This is a review of "Snake District" recorded by Ludwig. The review was written by Gavin Miller in 2004.
Ludwig sound somewhere between Orbital, Boards of Canada, and, well, the rest of the Warp back catalogue to be honest. And so, with Orbital's farewell earlier this month, the door looks wide open for a group like Ludwig to take control and tide over all the Hartnoll junkies who are still suffering withdrawal symptoms. That, and to blow the lid off an electro scene obsessed with 1983.
‘Lied Fried’ is a entertaining piece of hands-in-the-air techno, with it’s cut up vocal samples, the manic breakbeat and the catchy synth riff a la Orbital’s ‘Chime’. It’s pretty fair to say that this track is what the record is all about – 10 tracks of pure breakbeat heavy, synth crazy techno noodling. In a good way though.
The album switches from anthemic electro to downbeat 80s drum machine-o-rama (‘Scissor Lips’), and then on to Ladytron-esque synthy disco stuff (‘Disco Bear’). It’s quite a switch I can tell you that, and the album benefits all the more because of it.
‘Perfect Reject’ though, sounds like a bad day in Tokyo. Its insane synth riffage and its breakneck speed make it sound like a kind of crazy kid's toy store where everyone is on a mixture of speed and acid. Including the kids.
On tracks like ‘Sisters of Sorrow’ and ’24 Hour Coverage of 24 Hour Coverage’, they mix up the musical landscape a bit with some guitar riffage over a constant, but still very nice synth line and one of those weird submarine radar noise things you always hear in James Bond flicks from about 1967.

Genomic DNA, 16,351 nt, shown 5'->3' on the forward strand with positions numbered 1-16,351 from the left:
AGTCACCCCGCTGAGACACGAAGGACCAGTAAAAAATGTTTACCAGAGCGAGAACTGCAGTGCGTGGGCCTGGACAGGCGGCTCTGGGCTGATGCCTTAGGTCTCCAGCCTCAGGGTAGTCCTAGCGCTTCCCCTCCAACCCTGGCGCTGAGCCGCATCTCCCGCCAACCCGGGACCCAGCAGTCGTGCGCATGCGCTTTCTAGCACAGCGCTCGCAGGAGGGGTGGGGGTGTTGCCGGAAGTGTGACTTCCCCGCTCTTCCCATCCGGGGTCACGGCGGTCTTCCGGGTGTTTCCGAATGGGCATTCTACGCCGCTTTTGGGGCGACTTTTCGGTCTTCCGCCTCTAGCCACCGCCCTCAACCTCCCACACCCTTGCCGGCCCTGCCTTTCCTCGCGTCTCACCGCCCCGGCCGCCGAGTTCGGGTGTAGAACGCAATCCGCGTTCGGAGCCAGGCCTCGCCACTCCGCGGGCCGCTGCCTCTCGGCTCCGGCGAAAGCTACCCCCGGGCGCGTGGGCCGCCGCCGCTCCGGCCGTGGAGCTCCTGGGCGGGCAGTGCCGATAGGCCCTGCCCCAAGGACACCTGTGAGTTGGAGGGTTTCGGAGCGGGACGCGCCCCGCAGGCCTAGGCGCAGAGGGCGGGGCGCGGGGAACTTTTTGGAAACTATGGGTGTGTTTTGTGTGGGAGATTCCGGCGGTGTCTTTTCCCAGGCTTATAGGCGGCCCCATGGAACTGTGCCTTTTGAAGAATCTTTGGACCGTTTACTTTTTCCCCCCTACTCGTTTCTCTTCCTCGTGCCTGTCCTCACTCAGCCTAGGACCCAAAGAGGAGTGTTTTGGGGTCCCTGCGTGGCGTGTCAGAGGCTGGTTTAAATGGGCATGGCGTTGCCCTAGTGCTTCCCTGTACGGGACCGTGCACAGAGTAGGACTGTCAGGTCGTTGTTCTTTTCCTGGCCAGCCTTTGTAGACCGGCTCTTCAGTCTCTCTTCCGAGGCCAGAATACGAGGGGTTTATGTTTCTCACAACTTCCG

‘Green Cross Bones’ is more Orbital-esque synth and pumping beats, whereas on ‘Living Room Sewer Skewer’ (boy do these guys know song titles) is some downbeat drum machine synth with a fucking great sample of a guy rambling about how he doesn’t have a television. Good stuff.
Final track ‘Tide Oidar’ is as chilled out as it gets. A faint murmur of synth over some tinkling piano-esque sounds and a beat so trippy it really should be on ‘Blue Lines’ by Massive Attack. Imagine Aphex Twin’s really early stuff, and it’s like you’re back in 1992 again.
Overall, this is well worth a look if you’re into electroclash, electro craziness or just wanna get smacked off your tits on various class A substances whilst throwing your hands in the air, it’s all here for you.